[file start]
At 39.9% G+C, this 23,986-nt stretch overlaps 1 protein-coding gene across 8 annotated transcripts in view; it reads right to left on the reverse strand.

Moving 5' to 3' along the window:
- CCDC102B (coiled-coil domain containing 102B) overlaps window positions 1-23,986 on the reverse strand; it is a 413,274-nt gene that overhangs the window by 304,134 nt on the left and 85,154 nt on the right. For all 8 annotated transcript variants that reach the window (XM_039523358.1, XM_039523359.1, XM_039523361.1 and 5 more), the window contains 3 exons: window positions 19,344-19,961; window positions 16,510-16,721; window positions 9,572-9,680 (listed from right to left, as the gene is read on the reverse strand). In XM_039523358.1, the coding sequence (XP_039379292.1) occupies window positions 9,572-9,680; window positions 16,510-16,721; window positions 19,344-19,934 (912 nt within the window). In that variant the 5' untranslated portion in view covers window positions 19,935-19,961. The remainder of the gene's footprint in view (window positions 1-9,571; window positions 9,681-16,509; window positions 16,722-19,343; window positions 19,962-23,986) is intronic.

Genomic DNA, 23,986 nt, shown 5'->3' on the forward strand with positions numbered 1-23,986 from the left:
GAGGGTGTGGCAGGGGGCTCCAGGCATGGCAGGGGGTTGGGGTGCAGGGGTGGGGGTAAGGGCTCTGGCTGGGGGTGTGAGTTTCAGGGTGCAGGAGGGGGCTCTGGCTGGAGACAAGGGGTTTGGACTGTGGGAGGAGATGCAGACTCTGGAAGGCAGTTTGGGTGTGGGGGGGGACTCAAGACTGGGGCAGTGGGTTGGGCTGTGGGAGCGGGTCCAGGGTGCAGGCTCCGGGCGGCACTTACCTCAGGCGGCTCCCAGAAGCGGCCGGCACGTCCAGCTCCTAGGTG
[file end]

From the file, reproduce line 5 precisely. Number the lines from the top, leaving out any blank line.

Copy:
GAGGGTGTGGCAGGGGGCTCCAGGCATGGCAGGGGGTTGGGGTGCAGGGGTGGGGGTAAGGGCTCTGGCTGGGGGTGTGAGTTTCAGGGTGCAGGAGGGGGCTCTGGCTGGAGACAAGGGGTTTGGACTGTGGGAGGAGATGCAGACTCTGGAAGGCAGTTTGGGTGTGGGGGGGGACTCAAGACTGGGGCAGTGGGTTGGGCTGTGGGAGCGGGTCCAGGGTGCAGGCTCCGGGCGGCACTTACCTCAGGCGGCTCCCAGAAGCGGCCGGCACGTCCAGCTCCTAGGTG